There are variations on Newton’s root finding method that use higher derivatives and converge faster. Alston Householder developed a sequence of such methods of the form

where the superscripts in parentheses indicate derivatives. When *n* = 2, Householder’s method reduces to Newton’s method.

Once Newton’s method is close enough to a root, the error is squared at each iteration. Said another way, the number of correct decimal places roughly doubles. With the Householder method of order *n*, the number of correct decimal places roughly increases by a factor of *n*.

The Householder method *H*_{n} can be written as a rational function of *f* and its derivatives up to order *n* − 1, though the formulas are complicated.

Maybe it’s time for Householder’s methods to be more widely used: with automatic differentiation [1], the complexity of computing higher order derivatives is not the drawback it was when these computations were done solely by hand.

## Demonstration

We’ll illustrate the convergence of the Householder methods by finding roots of the quintic polynomial

*f*(*x*) = *x*^{5} + *ax* + *b*.

I used Mathematica to calculate expressions for the Householder methods and export the results as code. Mathematica does not have a function to export Python code, but it does have a function `CForm`

to export expressions as C code. I started to use this, converting exponents from C to Python form with search and replace. Then I tried using `FortranForm`

instead, and that was much easier because Fortran and Python both represent powers with a `**`

operator.

def f(x, a, b): return x**5 + a*x + b def H2(x, a, b): return x - (b + a*x + x**5)/(a + 5*x**4) def H3(x, a, b): num = (a + 5*x**4)*(b + a*x + x**5) den = a**2 - 10*b*x**3 + 15*x**8 return x - num/den def H4(x, a, b): num = (b + a*x + x**5)*(-a**2 + 10*b*x**3 - 15*x**8) den = a**3 + 10*b**2*x**2 + 5*a**2*x**4 - 80*b*x**7 - 25*a*x**8 + 35*x**12 return x + num/den

To set values of *a* and *b*, I arbitrarily chose *a* = 2 and solved for *b* so that π is a root. That way we have a known value of the root for comparison. I used *x* = 4 as my starting guess at the root.

I first used −log_{10}|*x* − π| to measure the number of correct decimals. That didn’t quite work because the method would converge exactly (to the limits of machine precision) which led to taking the log of zero. So I modified my accuracy function to the following.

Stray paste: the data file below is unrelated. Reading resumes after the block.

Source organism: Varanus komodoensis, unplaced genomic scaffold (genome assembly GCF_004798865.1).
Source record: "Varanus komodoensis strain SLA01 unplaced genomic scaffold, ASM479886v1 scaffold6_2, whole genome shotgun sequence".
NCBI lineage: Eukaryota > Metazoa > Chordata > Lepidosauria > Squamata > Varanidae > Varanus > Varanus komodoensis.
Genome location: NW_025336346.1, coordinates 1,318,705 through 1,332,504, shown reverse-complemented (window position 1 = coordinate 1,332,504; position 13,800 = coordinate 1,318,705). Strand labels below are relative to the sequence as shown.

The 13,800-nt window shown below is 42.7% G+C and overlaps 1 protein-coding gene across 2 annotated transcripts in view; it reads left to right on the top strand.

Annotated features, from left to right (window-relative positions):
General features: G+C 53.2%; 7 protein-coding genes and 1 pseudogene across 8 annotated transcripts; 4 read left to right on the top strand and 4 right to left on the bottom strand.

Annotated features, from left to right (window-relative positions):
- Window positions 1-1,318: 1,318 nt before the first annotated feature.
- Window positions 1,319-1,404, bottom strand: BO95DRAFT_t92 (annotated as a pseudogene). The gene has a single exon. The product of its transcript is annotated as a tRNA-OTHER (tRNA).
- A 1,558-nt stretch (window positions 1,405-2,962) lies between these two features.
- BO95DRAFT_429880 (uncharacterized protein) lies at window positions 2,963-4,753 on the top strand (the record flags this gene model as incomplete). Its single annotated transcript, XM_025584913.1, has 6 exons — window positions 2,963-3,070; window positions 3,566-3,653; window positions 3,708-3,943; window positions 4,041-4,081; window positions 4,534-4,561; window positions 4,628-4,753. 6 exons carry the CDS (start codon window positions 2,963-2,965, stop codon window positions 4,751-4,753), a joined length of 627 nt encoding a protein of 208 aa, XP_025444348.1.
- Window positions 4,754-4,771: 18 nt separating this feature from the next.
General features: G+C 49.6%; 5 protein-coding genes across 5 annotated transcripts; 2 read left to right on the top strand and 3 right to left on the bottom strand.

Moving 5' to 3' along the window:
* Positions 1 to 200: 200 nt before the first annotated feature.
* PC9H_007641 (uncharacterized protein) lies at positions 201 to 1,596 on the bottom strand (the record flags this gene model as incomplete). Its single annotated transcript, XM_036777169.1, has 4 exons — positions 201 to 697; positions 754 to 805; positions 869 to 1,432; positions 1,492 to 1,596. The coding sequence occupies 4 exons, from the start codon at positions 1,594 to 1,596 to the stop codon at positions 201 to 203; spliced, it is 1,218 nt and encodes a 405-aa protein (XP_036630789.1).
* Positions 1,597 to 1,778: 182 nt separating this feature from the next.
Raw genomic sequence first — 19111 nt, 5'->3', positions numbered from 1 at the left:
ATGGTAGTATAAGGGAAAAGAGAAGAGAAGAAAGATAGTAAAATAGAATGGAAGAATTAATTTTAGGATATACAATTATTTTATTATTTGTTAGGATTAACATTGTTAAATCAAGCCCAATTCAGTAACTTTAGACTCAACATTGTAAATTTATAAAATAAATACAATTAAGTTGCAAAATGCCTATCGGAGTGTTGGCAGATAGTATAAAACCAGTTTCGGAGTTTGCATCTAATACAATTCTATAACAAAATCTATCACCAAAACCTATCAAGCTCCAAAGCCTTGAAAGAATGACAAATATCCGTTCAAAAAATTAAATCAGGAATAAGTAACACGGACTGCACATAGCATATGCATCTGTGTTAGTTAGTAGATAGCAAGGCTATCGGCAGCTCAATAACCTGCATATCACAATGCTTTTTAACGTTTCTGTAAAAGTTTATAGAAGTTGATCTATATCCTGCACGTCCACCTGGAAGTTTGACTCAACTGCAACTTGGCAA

def decimals(x): d = abs(x - pi) if d != 0: return( round(-log10(d),2) ) else: return "inf"

Then I tested each of the Householder methods with the following.

epsilon = 1e-14 for H in [H2, H3, H4]: x = 4 for i in range(1, 10): if abs(f(x,a,b)) > epsilon: x = H(x,a,b) print(i, x, decimals(x))

Here are the results in tabular form. I replaced all the decimals after the first incorrect decimal with underscores to make it easier to see the convergence.

|---+-------------------+--------| | i | x | digits | |---+-------------------+--------| | 1 | 3.4______________ | 0.53 | | 2 | 3.18_____________ | 1.33 | | 3 | 3.142____________ | 2.87 | | 4 | 3.141593_________ | 5.93 | | 5 | 3.141592653590___ | 12.07 | | 6 | 3.141592653589793 | inf | |---+-------------------+--------| | 1 | 3.2______________ | 1.11 | | 2 | 3.1416___________ | 4.03 | | 3 | 3.1415926535899__ | 12.79 | | 4 | 3.141592653589793 | inf | |---+-------------------+--------| | 1 | 3.15_____________ | 1.84 | | 2 | 3.141592654______ | 8.85 | | 3 | 3.141592653589793 | inf | |---+-------------------+--------|

Note that, as promised, the number of correct decimal places for *H*_{n} increases by roughly a factor of *n* with each iteration.

**Update**: See this post where the symbolic calculations are done in SymPy rather than Mathematica. Everything stays in Python, and there’s no need to edit the code for the Householder methods.

## Related posts

[1] Note that in this post I used Mathematica to do *symbolic* differentiation, not *automatic* differentiation. Automatic differentiation differs from both symbolic and numerical differentiation. See an explanation here.

So is, say, H4 actually better than Newton’s method? It takes about half as many iterations to get the same precision, but at least in this example, computing each iteration appears to require more than twice as many operations. Is this only because this is a relatively simple example?

Maybe H4 would be more efficient than H2 when your function is fairly expensive to evaluate but computing derivatives at the same time isn’t much more work. This is often the case with automated differentiation.

The notion that automatic differentiation enables the use of higher-order Newton iterations was the object of research I did with Jean-Pierre Dussault in the mid-2000s. Another interesting point is that automatic directional differentiation avoids the beyond-quadratic polynomial complexity of higher-order derivative computations, bounding it to O(n). https://www.researchgate.net/publication/267074870_Implementation_issues_for_high-order_algorithms